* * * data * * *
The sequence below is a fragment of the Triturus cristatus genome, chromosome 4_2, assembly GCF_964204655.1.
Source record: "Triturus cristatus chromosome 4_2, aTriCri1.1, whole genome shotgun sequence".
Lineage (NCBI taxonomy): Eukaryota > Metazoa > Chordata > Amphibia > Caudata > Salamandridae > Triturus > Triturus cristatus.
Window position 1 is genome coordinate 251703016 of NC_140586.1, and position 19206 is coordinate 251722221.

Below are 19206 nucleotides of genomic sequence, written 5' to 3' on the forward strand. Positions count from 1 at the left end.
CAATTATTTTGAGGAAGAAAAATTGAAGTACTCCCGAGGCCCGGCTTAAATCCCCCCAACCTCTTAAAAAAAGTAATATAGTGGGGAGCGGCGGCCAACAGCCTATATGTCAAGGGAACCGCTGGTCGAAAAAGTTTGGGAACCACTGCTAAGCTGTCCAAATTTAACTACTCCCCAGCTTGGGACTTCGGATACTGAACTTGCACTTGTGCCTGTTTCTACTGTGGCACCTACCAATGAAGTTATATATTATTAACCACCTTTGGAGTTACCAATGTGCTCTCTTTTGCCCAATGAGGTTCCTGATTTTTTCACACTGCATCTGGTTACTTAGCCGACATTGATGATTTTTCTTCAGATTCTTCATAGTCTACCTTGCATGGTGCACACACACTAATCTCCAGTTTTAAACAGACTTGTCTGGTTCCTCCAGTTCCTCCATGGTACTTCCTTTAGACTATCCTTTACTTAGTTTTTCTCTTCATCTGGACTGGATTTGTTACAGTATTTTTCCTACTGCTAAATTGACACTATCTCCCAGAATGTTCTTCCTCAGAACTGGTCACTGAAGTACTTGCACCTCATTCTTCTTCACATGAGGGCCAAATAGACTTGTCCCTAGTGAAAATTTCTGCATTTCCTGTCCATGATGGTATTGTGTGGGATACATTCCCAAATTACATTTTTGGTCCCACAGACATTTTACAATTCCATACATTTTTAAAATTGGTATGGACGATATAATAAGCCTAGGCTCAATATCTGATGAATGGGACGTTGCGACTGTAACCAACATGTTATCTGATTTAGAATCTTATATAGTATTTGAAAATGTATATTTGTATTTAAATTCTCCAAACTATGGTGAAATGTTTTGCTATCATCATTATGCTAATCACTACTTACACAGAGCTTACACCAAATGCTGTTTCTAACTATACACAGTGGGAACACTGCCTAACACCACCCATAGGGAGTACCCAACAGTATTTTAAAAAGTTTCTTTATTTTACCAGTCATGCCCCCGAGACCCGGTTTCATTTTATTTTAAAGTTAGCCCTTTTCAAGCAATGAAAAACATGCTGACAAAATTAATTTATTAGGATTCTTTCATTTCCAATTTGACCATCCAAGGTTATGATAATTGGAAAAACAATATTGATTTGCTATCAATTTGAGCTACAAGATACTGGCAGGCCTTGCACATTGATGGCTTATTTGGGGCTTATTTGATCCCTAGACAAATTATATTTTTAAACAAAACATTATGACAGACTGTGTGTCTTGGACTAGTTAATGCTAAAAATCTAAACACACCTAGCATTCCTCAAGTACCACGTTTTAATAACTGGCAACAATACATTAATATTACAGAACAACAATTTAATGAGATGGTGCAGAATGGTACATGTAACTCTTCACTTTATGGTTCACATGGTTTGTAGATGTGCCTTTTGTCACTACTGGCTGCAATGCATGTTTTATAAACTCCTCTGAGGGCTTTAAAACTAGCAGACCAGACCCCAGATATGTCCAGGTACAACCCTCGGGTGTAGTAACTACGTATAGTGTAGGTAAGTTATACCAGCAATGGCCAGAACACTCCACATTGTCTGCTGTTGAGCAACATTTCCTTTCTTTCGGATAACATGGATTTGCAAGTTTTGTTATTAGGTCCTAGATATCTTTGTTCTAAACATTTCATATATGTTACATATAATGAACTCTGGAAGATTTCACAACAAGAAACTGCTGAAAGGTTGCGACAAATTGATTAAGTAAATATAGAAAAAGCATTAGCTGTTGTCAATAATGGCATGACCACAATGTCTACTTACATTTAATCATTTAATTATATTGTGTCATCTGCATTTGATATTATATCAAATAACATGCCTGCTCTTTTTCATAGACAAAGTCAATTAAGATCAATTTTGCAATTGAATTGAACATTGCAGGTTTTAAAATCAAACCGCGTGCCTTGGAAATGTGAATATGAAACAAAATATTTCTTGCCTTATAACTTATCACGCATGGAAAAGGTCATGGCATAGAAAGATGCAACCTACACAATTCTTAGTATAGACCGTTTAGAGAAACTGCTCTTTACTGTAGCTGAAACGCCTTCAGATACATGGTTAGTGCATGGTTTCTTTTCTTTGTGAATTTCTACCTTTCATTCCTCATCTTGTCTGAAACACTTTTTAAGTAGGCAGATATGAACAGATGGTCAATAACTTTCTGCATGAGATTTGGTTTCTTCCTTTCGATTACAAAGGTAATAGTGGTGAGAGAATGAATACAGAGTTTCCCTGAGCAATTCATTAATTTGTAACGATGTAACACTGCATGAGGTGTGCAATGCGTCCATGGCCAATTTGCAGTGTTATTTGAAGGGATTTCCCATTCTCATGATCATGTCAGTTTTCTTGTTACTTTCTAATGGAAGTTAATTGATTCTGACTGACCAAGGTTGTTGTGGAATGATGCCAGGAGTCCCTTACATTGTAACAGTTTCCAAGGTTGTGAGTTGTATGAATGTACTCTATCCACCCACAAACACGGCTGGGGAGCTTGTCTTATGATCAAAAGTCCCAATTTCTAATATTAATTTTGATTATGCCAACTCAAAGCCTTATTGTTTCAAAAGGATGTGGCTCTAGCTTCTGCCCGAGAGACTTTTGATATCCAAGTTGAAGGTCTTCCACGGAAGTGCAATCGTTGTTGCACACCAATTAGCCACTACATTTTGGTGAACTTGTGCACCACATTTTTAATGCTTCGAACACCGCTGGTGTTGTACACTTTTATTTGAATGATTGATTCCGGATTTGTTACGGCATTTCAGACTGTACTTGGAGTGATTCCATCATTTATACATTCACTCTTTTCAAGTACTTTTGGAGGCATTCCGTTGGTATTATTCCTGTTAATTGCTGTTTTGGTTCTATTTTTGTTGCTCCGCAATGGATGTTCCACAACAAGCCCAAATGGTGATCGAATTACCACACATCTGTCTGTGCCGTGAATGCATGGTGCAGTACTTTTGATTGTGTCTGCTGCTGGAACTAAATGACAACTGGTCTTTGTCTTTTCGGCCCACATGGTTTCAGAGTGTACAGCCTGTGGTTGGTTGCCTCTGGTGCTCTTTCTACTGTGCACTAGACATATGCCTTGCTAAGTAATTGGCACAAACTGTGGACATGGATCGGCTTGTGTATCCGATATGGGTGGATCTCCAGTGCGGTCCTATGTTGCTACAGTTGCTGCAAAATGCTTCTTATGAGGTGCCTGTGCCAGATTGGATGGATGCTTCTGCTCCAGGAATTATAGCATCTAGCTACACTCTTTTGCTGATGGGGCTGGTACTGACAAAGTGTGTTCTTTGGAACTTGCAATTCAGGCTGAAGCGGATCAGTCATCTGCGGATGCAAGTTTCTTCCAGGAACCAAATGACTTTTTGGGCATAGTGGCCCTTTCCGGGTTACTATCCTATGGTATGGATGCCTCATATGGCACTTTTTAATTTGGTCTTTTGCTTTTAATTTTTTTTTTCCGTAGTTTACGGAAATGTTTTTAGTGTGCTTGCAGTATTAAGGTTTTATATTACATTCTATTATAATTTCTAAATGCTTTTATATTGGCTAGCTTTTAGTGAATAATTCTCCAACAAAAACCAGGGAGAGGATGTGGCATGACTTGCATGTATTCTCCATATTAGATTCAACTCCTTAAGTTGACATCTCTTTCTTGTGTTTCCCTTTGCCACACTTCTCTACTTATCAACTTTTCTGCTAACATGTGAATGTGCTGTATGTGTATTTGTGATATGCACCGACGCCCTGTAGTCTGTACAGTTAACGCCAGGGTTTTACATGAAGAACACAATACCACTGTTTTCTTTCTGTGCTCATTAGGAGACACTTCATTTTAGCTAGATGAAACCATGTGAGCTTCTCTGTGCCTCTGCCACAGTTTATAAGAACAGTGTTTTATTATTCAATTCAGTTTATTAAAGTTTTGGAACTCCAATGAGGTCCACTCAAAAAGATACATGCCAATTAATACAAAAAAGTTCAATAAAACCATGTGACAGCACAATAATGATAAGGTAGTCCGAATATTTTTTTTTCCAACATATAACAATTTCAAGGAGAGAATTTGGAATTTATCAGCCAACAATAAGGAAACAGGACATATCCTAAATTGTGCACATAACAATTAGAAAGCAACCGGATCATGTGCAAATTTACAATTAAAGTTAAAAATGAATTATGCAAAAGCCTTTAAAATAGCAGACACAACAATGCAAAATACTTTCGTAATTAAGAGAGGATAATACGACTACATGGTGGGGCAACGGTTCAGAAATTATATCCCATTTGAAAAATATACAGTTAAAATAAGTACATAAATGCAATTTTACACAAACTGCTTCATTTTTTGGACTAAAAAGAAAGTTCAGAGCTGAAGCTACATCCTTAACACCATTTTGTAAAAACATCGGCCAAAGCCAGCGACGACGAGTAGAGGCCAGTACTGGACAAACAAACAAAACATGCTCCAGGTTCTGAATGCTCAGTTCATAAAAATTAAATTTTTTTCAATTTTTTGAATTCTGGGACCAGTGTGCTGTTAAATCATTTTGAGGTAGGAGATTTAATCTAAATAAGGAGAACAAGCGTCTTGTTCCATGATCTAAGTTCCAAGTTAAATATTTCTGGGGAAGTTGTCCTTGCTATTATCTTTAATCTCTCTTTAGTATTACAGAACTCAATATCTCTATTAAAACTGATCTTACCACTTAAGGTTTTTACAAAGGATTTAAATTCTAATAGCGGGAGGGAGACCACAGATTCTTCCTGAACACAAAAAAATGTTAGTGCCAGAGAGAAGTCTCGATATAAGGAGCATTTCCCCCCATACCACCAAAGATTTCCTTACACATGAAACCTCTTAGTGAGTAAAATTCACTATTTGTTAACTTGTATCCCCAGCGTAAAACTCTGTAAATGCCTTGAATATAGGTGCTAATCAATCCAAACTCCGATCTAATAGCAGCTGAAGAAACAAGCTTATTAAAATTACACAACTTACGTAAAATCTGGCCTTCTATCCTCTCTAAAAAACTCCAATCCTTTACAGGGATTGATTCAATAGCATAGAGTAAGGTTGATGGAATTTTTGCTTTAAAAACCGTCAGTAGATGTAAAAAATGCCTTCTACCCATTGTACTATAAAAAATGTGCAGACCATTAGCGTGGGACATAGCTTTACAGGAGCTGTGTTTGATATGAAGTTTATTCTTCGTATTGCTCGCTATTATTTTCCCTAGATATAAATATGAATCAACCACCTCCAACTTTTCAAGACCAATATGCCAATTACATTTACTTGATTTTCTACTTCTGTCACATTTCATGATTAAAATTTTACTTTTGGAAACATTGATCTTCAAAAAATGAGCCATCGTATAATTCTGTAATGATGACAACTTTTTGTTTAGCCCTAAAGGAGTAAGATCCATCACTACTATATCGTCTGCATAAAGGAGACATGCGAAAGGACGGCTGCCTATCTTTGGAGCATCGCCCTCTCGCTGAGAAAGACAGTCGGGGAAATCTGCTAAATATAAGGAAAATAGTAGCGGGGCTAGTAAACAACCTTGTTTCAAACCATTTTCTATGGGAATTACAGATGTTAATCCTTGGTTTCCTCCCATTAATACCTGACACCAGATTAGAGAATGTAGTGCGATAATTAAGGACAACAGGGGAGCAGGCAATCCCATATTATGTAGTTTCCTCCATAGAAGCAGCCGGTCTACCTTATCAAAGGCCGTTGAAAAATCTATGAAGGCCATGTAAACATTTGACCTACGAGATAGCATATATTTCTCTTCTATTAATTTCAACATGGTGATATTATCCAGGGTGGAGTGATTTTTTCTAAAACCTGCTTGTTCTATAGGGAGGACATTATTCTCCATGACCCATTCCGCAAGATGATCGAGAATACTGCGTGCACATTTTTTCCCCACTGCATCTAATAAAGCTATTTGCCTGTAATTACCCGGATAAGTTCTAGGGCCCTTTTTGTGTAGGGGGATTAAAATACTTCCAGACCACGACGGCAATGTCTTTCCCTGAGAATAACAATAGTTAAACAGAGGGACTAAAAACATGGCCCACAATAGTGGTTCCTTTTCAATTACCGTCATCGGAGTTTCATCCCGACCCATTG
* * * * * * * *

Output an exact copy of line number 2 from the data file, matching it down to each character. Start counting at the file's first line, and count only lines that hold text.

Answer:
Source record: "Triturus cristatus chromosome 4_2, aTriCri1.1, whole genome shotgun sequence".